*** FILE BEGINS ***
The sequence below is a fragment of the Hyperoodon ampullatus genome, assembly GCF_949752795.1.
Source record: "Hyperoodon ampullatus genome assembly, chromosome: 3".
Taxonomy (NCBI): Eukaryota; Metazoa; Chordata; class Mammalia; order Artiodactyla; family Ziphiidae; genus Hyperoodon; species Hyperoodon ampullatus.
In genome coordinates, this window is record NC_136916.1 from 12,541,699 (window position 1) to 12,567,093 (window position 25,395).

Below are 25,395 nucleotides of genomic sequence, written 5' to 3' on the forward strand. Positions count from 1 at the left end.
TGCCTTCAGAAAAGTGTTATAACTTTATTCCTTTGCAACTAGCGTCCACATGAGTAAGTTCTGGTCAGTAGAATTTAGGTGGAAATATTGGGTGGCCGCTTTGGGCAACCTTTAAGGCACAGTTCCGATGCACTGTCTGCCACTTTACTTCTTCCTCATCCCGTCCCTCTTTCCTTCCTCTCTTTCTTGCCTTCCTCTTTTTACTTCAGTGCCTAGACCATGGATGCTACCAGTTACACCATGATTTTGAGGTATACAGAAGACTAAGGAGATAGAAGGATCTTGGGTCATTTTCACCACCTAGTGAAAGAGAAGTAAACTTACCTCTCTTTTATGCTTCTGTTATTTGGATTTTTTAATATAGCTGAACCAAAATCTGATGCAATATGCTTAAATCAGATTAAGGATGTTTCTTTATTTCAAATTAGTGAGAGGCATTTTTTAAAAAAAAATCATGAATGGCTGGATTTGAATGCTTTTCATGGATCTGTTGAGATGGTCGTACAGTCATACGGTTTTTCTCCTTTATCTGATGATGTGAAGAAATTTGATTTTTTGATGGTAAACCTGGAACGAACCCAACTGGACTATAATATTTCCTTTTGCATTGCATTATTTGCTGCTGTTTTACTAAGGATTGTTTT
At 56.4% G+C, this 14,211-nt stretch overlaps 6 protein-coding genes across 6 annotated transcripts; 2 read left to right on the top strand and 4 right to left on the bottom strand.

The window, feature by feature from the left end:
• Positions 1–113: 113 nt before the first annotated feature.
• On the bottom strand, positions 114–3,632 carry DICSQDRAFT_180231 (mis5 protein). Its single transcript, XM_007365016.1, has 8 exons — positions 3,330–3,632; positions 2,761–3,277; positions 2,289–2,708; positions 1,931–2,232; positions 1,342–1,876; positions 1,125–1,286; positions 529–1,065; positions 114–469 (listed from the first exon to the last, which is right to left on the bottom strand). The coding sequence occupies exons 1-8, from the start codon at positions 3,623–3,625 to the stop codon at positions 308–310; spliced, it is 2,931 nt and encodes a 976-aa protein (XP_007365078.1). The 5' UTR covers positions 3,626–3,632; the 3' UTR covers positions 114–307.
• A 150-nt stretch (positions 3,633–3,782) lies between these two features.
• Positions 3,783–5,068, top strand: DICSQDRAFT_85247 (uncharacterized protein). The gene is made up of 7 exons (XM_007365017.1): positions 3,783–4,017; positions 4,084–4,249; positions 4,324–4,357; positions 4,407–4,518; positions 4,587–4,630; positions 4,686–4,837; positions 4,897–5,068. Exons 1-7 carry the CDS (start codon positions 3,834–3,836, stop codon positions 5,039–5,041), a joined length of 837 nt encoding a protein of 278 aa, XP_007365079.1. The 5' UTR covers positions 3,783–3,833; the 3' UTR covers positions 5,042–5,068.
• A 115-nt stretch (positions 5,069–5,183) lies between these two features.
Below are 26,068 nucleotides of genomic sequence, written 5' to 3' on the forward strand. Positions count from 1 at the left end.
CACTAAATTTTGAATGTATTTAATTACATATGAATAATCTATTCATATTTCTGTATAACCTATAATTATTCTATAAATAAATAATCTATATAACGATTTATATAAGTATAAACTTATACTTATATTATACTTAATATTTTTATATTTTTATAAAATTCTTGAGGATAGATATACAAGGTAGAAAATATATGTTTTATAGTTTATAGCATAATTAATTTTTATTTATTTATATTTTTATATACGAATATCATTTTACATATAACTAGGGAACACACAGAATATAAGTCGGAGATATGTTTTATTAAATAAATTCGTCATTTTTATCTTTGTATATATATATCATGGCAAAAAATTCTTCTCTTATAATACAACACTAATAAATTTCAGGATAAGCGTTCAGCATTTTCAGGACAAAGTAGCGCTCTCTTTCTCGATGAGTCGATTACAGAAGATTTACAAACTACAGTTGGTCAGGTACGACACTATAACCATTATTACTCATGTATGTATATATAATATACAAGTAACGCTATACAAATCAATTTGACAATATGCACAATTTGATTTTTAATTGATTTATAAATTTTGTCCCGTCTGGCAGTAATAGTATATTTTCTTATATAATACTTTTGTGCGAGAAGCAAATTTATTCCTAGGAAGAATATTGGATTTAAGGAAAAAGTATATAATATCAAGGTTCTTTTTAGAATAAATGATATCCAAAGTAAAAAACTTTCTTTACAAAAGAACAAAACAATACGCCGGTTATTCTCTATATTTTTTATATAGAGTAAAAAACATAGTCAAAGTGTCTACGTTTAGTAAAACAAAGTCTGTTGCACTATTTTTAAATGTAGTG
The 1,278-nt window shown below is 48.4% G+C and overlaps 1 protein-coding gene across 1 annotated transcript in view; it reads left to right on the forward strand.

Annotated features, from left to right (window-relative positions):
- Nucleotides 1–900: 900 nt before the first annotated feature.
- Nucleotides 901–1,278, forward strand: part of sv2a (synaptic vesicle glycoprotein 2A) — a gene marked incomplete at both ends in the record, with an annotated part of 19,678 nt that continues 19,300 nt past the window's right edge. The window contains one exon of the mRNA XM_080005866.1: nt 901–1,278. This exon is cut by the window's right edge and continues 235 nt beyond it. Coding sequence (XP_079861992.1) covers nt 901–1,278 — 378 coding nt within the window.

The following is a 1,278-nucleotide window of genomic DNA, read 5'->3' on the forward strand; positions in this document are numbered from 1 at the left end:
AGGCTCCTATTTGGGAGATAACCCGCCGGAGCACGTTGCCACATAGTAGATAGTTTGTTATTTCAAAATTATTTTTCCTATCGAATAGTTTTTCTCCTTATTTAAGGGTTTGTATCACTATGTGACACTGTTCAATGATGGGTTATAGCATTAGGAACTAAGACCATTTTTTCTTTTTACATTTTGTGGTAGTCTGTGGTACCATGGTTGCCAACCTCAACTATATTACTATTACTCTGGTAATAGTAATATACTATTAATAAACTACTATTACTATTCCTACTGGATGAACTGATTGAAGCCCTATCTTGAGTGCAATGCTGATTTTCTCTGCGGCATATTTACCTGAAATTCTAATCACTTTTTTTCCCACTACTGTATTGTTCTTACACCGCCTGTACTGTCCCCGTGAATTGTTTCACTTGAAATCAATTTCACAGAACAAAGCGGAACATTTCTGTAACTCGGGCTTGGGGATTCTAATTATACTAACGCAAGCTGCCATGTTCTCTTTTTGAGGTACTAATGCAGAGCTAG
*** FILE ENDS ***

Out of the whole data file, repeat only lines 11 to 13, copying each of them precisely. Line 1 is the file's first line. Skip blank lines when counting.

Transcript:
• A 150-nt stretch (positions 3,633–3,782) lies between these two features.
• Positions 3,783–5,068, top strand: DICSQDRAFT_85247 (uncharacterized protein). The gene is made up of 7 exons (XM_007365017.1): positions 3,783–4,017; positions 4,084–4,249; positions 4,324–4,357; positions 4,407–4,518; positions 4,587–4,630; positions 4,686–4,837; positions 4,897–5,068. Exons 1-7 carry the CDS (start codon positions 3,834–3,836, stop codon positions 5,039–5,041), a joined length of 837 nt encoding a protein of 278 aa, XP_007365079.1. The 5' UTR covers positions 3,783–3,833; the 3' UTR covers positions 5,042–5,068.
• A 115-nt stretch (positions 5,069–5,183) lies between these two features.